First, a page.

Navigating Pronoun Usage: Understanding the Difference Between “Nobody” and “No One”

June 17, 2023

Lately, there has been a growing concern among writers about the limitations of the English language when it comes to pronouns. The use of the generic masculine pronoun often raises accusations of sexism.

While the eradication of sexism is a commendable goal, it presents challenges for socially conscious writers. English lacks a gender-neutral singular personal pronoun. As a result, many writers have recently turned to using “nobody” or “no one” instead.

If you’re pondering whether to join their ranks, keep reading.

The Distinction Between Nobody and No One

This article will compare “nobody” versus “no one.” I will provide example sentences for each and clarify their proper usage.

Lastly, I will share a helpful mnemonic device to assist you in deciding whether to opt for “nobody” or “no one” in your own writing.

When to Use Nobody

What does “nobody” mean? “Nobody” is a pronoun that refers to no person. It functions as a singular pronoun in sentences.

For instance,

  • Nobody wanted to talk to Sue.
  • Nobody knew the name of the fallen soldier.
  • Mourinho did not say anything of the sort, of course, but by acknowledging the subject, he ensured its forensic coverage. This is an old Mourinho trick. Nobody in soccer gets his excuses in earlier. –The New York Times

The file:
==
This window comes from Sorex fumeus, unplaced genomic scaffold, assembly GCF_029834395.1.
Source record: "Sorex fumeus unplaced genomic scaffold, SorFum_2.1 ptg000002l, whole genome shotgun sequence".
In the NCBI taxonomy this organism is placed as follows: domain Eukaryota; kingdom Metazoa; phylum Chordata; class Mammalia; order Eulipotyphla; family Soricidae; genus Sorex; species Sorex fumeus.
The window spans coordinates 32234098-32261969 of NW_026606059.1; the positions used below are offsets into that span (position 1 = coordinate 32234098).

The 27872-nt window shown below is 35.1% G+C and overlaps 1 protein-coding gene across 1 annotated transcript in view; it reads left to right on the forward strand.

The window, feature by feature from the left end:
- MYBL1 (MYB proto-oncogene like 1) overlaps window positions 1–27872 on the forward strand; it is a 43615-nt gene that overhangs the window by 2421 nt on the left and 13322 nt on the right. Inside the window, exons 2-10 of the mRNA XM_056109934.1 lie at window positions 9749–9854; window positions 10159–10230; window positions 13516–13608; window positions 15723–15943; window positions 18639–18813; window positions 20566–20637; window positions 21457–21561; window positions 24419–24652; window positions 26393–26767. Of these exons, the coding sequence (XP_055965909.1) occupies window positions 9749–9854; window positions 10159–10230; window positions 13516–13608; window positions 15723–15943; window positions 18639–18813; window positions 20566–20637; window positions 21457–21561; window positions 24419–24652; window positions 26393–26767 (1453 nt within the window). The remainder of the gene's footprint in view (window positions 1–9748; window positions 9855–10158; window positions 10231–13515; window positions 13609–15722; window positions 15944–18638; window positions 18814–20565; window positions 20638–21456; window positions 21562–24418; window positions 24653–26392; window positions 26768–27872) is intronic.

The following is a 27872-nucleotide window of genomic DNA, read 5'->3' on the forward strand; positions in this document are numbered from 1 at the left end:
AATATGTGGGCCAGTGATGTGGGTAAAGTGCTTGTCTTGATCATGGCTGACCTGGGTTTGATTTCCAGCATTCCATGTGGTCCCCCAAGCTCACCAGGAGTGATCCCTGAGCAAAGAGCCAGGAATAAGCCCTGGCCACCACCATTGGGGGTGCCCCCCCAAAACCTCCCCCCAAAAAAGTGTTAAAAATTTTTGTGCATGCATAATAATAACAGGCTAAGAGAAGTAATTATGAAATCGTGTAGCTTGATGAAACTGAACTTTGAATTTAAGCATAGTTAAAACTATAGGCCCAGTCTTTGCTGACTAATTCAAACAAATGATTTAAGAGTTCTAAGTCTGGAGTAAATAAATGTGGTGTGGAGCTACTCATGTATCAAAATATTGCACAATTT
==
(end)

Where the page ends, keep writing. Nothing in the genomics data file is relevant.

When to Use No One

What does “no one” mean? “No one” is used in a similar manner to “nobody.” As a singular pronoun, it also denotes no person.

For example,

  • No one could hit the pitcher’s curveball.
  • No one wanted to eat the dairy-free cheese substitute, so I had it all to myself.
  • The app requires the user to blink so no one can beat the system by substituting a printed photo. –The Wall Street Journal

In contemporary English, both “nobody” and “no one” are often employed as plural indefinite pronouns alongside a plural possessive pronoun when a writer wishes to avoid the perceived sexism associated with gendered pronouns. The following sentence serves as an example:

  • No one wanted to tell me why their hands were cold.

In the above sentence, a writer could substitute “nobody” for “no one” and achieve the same outcome.

While these constructions are popular, they have not yet gained universal acceptance (further details below).

No One vs. Nobody: Choosing the Appropriate Usage

In general, “no one” is a more suitable singular pronoun for academic or professional writing. “Nobody” is more commonly used in British English than in American English, but it is still advisable to opt for “no one” to maintain a formal tone. You can remember to choose “no one” by recalling the phrase “no one is number one” when engaging in formal writing.

Currently, neither “no one” nor “nobody” is universally acknowledged as a plural indefinite pronoun. As Bryan Garner, the author of Garner’s Modern English Usage (2016), argues:

“While the usage seems inevitable in the long run, careful writers of AmE will probably wait until the opposition dwindles even further” (p. 631).

Unless you are eager to be at the forefront of the battle against embedded sexism in English, it would be wise to heed Garner’s advice.

Additional strategies to minimize sexism include alternating between singular masculine and feminine pronouns, using both simultaneously (he or she, his or her, etc.), or combining them with slashes to form creations like s/he and he/she.

These tactics have garnered varying levels of acceptance within certain academic circles. Use them only if explicitly instructed to do so, as they can be distracting to your audience and should generally be avoided.

Once again,